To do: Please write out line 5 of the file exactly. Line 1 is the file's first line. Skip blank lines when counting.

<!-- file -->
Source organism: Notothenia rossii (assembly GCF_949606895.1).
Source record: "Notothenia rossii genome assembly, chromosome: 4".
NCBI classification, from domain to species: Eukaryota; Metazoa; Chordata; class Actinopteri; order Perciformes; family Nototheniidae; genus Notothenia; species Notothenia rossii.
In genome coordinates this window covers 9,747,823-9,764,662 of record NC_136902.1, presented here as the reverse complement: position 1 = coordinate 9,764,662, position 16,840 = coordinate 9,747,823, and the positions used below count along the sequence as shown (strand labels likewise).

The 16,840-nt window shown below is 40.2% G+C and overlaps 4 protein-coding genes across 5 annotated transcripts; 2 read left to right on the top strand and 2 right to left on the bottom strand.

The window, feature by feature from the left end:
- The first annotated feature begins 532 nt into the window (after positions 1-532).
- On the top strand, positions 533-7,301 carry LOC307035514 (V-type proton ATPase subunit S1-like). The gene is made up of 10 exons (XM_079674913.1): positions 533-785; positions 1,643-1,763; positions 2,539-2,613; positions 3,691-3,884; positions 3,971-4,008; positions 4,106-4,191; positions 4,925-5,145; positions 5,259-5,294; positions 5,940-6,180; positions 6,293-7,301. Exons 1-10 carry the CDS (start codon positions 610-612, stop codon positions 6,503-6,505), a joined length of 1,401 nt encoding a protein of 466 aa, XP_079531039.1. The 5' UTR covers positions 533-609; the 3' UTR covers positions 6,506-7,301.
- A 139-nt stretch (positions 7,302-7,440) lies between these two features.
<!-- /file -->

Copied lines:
The 16,840-nt window shown below is 40.2% G+C and overlaps 4 protein-coding genes across 5 annotated transcripts; 2 read left to right on the top strand and 2 right to left on the bottom strand.